re Kefalidis, 714 N.E.2d 243, 250 (Ind. Ct. App. 1999). Consequently, there is no reversible
error here, as Jeffers failed to file a pre-trial motion, and did not establish good cause for a
later filing of such motion.
Furthermore, Jeffers failed to make an offer of proof at trial regarding what witnesses
or evidence he would present in support of his allegations that Essex was the perpetrator,
after the State presented evidence of A.P.’s pregnancy, abortion, and contraction of a
sexually transmitted disease. “A pre-trial ruling on a motion in limine is appropriate to
determine the admissibility of evidence outside of the jury’s hearing in order to avoid
prejudice.” Miller v. State, 716 N.E.2d 367, 370 (Ind. 1999). In order to preserve appellate
review of the issue, a party must do more than challenge the ruling on a motion in limine. Id.
The evidence must be offered at trial to give the trial court the opportunity to rule on the
admissibility of such evidence at that time. Id. “This requirement has been explicitly held
applicable to exclusions under the Rape Shield doctrine, even though Rule 412 and the Rape
Shield Law include specific provisions for ruling on the admissibility of the proposed
evidence after pretrial notice and hearing.” Id. Jeffers has failed to preserve this issue for
Jeffers seeks to avoid such waiver by claiming that the trial court’s exclusion of the
evidence constituted fundamental error. The doctrine of fundamental error permits appellate
consideration of alleged errors to which no objection was made at trial. Stewart v. State, 567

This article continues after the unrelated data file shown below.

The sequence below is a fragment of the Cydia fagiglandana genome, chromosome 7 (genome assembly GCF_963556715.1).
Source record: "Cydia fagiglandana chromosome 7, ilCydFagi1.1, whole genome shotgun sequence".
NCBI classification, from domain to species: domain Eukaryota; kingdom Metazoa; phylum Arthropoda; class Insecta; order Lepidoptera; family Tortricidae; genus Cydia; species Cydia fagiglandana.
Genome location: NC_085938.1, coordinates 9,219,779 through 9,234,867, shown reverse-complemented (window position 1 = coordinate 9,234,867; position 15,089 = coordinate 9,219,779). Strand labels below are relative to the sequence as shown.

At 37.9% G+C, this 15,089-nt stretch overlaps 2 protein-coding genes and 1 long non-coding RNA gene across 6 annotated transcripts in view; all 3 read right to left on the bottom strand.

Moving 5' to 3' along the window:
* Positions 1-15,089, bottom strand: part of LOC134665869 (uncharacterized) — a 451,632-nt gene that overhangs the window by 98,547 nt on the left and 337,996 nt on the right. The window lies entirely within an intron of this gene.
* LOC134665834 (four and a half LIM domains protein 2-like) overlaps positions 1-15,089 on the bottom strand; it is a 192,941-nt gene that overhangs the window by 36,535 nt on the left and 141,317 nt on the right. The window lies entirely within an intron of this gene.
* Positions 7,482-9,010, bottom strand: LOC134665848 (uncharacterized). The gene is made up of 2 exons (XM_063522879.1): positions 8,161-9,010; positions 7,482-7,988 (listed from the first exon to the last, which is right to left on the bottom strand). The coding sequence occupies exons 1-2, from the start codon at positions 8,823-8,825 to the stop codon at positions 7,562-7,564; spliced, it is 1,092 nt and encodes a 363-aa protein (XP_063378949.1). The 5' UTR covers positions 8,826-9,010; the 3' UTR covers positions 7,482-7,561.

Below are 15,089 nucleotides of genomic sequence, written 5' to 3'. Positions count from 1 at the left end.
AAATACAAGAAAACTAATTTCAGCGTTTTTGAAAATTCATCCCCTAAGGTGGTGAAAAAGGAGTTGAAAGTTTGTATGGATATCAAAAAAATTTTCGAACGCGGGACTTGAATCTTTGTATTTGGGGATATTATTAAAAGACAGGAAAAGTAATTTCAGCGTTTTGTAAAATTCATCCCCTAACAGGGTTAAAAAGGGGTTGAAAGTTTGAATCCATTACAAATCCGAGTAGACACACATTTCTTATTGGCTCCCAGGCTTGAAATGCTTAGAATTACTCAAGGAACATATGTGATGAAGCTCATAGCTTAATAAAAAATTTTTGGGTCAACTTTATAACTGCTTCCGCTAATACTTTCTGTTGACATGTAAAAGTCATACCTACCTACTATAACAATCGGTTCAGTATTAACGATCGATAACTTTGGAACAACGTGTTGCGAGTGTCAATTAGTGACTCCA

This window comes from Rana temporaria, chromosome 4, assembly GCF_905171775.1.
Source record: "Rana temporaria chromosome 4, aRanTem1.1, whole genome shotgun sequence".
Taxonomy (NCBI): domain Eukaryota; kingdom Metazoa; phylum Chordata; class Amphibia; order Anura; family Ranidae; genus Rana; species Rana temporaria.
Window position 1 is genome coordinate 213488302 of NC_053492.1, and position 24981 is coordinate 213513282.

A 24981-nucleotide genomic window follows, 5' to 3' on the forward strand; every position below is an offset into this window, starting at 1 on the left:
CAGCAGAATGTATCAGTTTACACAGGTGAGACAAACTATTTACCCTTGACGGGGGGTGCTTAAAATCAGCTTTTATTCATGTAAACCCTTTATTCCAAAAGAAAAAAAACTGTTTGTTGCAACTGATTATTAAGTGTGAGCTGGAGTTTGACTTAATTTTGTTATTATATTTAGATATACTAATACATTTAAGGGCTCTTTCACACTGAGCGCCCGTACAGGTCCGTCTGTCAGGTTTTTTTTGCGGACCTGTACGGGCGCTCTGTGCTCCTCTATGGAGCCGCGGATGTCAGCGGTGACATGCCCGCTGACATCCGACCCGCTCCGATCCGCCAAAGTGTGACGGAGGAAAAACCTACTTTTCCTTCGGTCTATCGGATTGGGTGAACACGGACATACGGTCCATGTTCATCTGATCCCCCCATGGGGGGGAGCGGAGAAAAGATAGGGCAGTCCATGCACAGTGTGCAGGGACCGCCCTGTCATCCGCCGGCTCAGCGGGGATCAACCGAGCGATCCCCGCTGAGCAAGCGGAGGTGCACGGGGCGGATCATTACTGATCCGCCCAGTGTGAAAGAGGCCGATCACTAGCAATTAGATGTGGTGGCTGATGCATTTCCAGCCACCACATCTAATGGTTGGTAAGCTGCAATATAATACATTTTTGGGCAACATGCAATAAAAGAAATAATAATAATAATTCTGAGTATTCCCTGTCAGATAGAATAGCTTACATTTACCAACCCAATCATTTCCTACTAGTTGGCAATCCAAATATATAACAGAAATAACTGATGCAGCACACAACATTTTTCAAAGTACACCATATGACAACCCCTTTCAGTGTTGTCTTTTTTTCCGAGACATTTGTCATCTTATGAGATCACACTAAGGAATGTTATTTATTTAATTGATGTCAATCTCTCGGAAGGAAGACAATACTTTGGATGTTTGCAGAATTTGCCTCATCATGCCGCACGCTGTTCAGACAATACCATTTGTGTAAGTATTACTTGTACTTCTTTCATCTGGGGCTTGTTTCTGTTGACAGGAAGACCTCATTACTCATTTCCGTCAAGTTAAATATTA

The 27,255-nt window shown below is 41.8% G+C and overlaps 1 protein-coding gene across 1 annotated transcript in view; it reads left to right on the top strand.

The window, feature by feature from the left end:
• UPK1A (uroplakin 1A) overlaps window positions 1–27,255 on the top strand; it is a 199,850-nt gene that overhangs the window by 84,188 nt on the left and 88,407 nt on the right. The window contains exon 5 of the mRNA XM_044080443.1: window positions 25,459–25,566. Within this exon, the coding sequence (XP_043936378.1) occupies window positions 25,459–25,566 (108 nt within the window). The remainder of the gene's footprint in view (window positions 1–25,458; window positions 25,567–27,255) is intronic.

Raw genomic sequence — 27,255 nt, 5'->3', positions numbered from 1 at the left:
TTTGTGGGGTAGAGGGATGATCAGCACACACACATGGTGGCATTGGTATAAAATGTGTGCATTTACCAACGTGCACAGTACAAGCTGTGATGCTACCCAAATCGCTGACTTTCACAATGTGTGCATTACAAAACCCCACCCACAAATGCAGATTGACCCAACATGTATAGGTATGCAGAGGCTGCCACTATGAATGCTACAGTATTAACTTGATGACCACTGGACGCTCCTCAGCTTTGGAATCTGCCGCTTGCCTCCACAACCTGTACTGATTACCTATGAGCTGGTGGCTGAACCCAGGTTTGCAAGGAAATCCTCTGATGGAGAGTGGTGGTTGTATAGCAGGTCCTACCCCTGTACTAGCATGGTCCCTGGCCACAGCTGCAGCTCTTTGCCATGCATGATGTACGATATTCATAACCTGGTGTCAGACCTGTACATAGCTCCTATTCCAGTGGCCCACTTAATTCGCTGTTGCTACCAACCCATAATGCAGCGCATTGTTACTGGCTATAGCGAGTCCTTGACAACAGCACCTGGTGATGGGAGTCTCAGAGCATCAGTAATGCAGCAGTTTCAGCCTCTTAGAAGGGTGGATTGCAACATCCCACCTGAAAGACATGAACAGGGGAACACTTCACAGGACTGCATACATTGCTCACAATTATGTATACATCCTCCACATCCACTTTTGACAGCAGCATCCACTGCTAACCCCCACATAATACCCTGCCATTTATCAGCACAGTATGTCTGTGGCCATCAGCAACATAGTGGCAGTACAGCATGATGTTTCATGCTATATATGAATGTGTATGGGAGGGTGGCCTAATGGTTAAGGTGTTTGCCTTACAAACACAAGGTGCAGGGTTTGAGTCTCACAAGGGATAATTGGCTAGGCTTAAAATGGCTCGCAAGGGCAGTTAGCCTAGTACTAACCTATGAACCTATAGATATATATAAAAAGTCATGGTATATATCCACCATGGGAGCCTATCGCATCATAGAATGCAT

N.E.2d 171, 174 (Ind. Ct. App. 1991). The fact that error occurred and that it was prejudicial
will not suffice in that situation, as such is the case for reversible error where an objection
has been made. Id. Instead, the error must be such that there has been “a blatant violation of
basic principles, the harm or potential for harm is substantial, and the resulting error denies
the defendant fundamental due process.” Purifoy v. State, 821 N.E.2d 409, 412 (Ind. Ct.
Jeffers claims that he was entitled to cross-examine A.P. on the issue of whether Essex
had molested her, because the State had offered partial corroboration evidence, i.e., A.P.’s
pregnancy, abortion, and contraction of chlamydia. Jeffers’ argument fails because the
partial corroboration exception is inapplicable here. See Turner v. State, 720 N.E.2d 440,
445-46 (Ind. Ct. App. 1999) (exception inapplicable where no evidence victim was confused
as to perpetrator’s identity); Kielblock v. State, 627 N.E.2d 816, 820 (Ind. Ct. App. 1994)
(exception inapplicable where victim consistently accused defendant of molestation and
identified him in court). A.P. was not confused as to the identity of the perpetrator. A.P.
testified that she told authorities in East Chicago that Jeffers had molested her. She stated
that she knew that Jeffers was the father of her baby even though she had been instructed by
Mother to say that someone else was the father. A.P. identified Jeffers to a female police
officer as the man who had been having sexual intercourse with her since she was nine years
old and who had impregnated her. She identified him at trial as the man who had molested
her and had beaten her.
Jeffers was allowed to cross-examine A.P. about the amount of time she spent at
Essex’s house, that she had lied about the identity of her baby’s father, and that she had failed
to disclose the allegations of molestation for a long time. A.P. testified at trial that Jeffers
called her to make sure she was not engaging in sexual intercourse with anyone else. She
also testified that she was certain Jeffers was the father of her baby because she was not
engaging in sexual intercourse with anyone else. Since the partial corroboration exception is
inapplicable here, Jeffers has failed to establish fundamental error. The trial court did not
abuse its discretion by limiting Jeffers’ cross-examination of A.P., especially where we are
left to speculate as to the evidence he believed he would elicit.